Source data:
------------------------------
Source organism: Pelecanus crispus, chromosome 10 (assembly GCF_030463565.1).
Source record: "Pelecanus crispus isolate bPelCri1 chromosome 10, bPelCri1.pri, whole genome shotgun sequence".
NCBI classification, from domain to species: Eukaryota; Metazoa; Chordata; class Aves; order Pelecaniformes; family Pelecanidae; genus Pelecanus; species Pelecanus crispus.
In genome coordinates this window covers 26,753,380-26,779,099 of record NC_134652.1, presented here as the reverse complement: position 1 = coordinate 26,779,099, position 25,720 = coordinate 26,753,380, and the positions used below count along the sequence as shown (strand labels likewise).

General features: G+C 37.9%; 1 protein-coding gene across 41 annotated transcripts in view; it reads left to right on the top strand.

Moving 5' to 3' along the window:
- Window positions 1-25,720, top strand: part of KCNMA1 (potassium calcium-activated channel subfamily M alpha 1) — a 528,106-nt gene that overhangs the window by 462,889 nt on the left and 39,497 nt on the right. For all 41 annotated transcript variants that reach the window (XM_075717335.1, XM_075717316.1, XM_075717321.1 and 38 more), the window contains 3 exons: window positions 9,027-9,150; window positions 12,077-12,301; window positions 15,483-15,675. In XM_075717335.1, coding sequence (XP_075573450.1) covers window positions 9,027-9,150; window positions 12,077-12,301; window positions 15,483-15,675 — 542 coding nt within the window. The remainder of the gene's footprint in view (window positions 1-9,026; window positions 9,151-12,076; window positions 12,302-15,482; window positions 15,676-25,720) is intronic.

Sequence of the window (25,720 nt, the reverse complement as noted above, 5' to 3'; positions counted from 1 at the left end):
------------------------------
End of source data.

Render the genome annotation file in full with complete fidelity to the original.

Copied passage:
Source organism: Pelecanus crispus, chromosome 10 (assembly GCF_030463565.1).
Source record: "Pelecanus crispus isolate bPelCri1 chromosome 10, bPelCri1.pri, whole genome shotgun sequence".
NCBI classification, from domain to species: Eukaryota; Metazoa; Chordata; class Aves; order Pelecaniformes; family Pelecanidae; genus Pelecanus; species Pelecanus crispus.
In genome coordinates this window covers 26,753,380-26,779,099 of record NC_134652.1, presented here as the reverse complement: position 1 = coordinate 26,779,099, position 25,720 = coordinate 26,753,380, and the positions used below count along the sequence as shown (strand labels likewise).

General features: G+C 37.9%; 1 protein-coding gene across 41 annotated transcripts in view; it reads left to right on the top strand.

Moving 5' to 3' along the window:
- Window positions 1-25,720, top strand: part of KCNMA1 (potassium calcium-activated channel subfamily M alpha 1) — a 528,106-nt gene that overhangs the window by 462,889 nt on the left and 39,497 nt on the right. For all 41 annotated transcript variants that reach the window (XM_075717335.1, XM_075717316.1, XM_075717321.1 and 38 more), the window contains 3 exons: window positions 9,027-9,150; window positions 12,077-12,301; window positions 15,483-15,675. In XM_075717335.1, coding sequence (XP_075573450.1) covers window positions 9,027-9,150; window positions 12,077-12,301; window positions 15,483-15,675 — 542 coding nt within the window. The remainder of the gene's footprint in view (window positions 1-9,026; window positions 9,151-12,076; window positions 12,302-15,482; window positions 15,676-25,720) is intronic.

Sequence of the window (25,720 nt, the reverse complement as noted above, 5' to 3'; positions counted from 1 at the left end):